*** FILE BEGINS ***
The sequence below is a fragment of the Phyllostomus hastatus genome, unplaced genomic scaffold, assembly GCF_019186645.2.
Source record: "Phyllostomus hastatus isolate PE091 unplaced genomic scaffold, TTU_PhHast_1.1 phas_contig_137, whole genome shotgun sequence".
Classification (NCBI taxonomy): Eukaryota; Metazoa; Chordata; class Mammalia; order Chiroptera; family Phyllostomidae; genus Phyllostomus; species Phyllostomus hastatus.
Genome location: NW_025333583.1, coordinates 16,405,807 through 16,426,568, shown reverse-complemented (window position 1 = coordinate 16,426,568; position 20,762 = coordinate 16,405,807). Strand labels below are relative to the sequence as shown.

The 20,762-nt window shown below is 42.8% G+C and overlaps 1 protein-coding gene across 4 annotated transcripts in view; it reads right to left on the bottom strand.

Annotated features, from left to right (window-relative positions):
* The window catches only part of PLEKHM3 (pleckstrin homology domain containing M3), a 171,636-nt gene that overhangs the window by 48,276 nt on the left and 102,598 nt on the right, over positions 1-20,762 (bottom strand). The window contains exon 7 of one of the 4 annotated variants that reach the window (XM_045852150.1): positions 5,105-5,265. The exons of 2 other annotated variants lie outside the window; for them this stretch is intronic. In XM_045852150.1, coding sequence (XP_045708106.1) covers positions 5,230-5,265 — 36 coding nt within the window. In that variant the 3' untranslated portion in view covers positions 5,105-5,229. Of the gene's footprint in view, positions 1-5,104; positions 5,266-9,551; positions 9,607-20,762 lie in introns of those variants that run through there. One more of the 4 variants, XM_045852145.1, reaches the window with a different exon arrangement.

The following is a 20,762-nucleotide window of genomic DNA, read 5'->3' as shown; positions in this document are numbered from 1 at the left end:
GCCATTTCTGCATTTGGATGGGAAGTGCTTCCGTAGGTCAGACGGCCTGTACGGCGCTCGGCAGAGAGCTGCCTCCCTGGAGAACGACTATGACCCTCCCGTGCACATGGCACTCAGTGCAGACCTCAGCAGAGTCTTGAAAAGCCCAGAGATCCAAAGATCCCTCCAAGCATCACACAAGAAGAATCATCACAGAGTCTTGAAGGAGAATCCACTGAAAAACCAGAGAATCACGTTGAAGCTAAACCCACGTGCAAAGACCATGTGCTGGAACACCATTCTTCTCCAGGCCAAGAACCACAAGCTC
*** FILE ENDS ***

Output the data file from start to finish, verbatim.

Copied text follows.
The sequence below is a fragment of the Phyllostomus hastatus genome, unplaced genomic scaffold, assembly GCF_019186645.2.
Source record: "Phyllostomus hastatus isolate PE091 unplaced genomic scaffold, TTU_PhHast_1.1 phas_contig_137, whole genome shotgun sequence".
Classification (NCBI taxonomy): Eukaryota; Metazoa; Chordata; class Mammalia; order Chiroptera; family Phyllostomidae; genus Phyllostomus; species Phyllostomus hastatus.
Genome location: NW_025333583.1, coordinates 16,405,807 through 16,426,568, shown reverse-complemented (window position 1 = coordinate 16,426,568; position 20,762 = coordinate 16,405,807). Strand labels below are relative to the sequence as shown.

The 20,762-nt window shown below is 42.8% G+C and overlaps 1 protein-coding gene across 4 annotated transcripts in view; it reads right to left on the bottom strand.

Annotated features, from left to right (window-relative positions):
* The window catches only part of PLEKHM3 (pleckstrin homology domain containing M3), a 171,636-nt gene that overhangs the window by 48,276 nt on the left and 102,598 nt on the right, over positions 1-20,762 (bottom strand). The window contains exon 7 of one of the 4 annotated variants that reach the window (XM_045852150.1): positions 5,105-5,265. The exons of 2 other annotated variants lie outside the window; for them this stretch is intronic. In XM_045852150.1, coding sequence (XP_045708106.1) covers positions 5,230-5,265 — 36 coding nt within the window. In that variant the 3' untranslated portion in view covers positions 5,105-5,229. Of the gene's footprint in view, positions 1-5,104; positions 5,266-9,551; positions 9,607-20,762 lie in introns of those variants that run through there. One more of the 4 variants, XM_045852145.1, reaches the window with a different exon arrangement.

The following is a 20,762-nucleotide window of genomic DNA, read 5'->3' as shown; positions in this document are numbered from 1 at the left end:
GCCATTTCTGCATTTGGATGGGAAGTGCTTCCGTAGGTCAGACGGCCTGTACGGCGCTCGGCAGAGAGCTGCCTCCCTGGAGAACGACTATGACCCTCCCGTGCACATGGCACTCAGTGCAGACCTCAGCAGAGTCTTGAAAAGCCCAGAGATCCAAAGATCCCTCCAAGCATCACACAAGAAGAATCATCACAGAGTCTTGAAGGAGAATCCACTGAAAAACCAGAGAATCACGTTGAAGCTAAACCCACGTGCAAAGACCATGTGCTGGAACACCATTCTTCTCCAGGCCAAGAACCACAAGCTC